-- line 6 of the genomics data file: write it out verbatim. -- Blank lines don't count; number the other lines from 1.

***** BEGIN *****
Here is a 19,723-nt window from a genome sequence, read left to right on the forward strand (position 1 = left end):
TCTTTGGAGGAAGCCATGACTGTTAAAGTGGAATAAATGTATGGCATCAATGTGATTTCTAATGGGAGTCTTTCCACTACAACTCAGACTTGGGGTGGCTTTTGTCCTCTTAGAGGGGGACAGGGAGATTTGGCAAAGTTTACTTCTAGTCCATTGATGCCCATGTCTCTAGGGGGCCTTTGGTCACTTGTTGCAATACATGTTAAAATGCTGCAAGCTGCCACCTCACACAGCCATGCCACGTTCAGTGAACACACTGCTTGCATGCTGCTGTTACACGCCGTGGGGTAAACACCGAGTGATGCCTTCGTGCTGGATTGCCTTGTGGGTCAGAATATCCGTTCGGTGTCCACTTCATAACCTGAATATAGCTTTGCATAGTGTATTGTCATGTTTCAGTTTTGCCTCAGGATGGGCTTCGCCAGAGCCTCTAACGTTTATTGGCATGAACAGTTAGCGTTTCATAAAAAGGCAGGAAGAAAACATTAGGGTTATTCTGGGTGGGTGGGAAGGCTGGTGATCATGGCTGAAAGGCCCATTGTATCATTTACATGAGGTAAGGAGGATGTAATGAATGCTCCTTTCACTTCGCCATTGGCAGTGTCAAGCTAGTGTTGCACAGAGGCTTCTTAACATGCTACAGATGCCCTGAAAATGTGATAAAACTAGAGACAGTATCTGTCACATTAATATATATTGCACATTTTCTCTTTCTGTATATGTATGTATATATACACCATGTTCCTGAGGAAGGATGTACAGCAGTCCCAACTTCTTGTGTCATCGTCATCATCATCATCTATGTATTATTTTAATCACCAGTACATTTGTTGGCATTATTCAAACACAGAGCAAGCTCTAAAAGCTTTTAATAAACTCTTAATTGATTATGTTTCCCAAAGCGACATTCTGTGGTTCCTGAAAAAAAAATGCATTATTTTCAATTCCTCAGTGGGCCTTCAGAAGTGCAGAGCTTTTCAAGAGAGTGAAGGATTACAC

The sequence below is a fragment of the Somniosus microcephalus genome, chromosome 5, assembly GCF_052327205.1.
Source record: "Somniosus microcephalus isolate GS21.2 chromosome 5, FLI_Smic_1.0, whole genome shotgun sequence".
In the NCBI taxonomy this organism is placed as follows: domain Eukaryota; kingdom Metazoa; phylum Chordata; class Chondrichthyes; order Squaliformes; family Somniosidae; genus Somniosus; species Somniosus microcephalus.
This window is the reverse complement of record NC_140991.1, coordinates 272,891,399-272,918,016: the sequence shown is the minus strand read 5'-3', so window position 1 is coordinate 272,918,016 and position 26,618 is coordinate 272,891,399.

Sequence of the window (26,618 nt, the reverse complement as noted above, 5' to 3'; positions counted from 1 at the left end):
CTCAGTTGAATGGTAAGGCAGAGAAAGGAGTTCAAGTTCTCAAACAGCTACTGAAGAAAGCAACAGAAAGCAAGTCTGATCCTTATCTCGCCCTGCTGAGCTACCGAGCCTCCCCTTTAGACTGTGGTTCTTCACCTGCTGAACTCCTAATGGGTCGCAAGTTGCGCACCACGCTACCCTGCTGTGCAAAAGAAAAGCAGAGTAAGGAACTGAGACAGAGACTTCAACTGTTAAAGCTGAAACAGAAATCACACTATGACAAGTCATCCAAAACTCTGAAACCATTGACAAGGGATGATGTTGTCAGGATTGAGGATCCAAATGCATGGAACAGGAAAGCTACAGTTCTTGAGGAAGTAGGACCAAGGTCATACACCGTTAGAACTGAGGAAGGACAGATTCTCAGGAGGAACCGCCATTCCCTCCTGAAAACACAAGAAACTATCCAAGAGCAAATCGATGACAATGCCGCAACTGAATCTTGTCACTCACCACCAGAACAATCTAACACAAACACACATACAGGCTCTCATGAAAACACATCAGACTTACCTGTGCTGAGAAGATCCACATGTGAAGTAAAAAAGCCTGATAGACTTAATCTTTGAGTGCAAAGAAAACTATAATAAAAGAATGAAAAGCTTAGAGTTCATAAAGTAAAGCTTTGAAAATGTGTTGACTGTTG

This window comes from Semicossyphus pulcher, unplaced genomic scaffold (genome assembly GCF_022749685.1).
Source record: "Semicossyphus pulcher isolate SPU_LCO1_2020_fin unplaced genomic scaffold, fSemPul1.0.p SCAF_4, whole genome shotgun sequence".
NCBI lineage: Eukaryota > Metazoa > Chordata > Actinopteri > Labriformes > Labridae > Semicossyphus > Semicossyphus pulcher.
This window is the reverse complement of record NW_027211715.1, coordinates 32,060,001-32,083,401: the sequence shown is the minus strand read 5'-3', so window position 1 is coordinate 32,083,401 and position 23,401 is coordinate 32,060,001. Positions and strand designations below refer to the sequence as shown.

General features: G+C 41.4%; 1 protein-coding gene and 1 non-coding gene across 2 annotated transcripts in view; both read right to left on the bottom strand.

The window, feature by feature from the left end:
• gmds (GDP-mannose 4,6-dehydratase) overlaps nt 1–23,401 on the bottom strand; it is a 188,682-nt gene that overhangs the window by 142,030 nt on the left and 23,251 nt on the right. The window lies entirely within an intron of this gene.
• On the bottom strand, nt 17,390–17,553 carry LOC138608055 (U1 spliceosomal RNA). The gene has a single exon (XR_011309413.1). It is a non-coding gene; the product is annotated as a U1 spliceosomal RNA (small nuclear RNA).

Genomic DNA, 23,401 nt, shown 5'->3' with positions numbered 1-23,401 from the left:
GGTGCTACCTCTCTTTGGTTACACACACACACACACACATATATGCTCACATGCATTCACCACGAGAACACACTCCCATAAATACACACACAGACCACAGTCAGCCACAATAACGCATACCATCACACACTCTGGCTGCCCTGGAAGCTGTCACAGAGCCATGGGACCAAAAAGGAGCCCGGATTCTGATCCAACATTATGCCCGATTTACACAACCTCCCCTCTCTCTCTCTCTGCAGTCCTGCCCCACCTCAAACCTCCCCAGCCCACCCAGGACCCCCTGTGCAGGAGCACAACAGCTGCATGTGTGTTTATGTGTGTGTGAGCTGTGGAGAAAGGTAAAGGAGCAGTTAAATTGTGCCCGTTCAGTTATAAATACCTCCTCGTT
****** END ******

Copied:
This window is the reverse complement of record NC_140991.1, coordinates 272,891,399-272,918,016: the sequence shown is the minus strand read 5'-3', so window position 1 is coordinate 272,918,016 and position 26,618 is coordinate 272,891,399.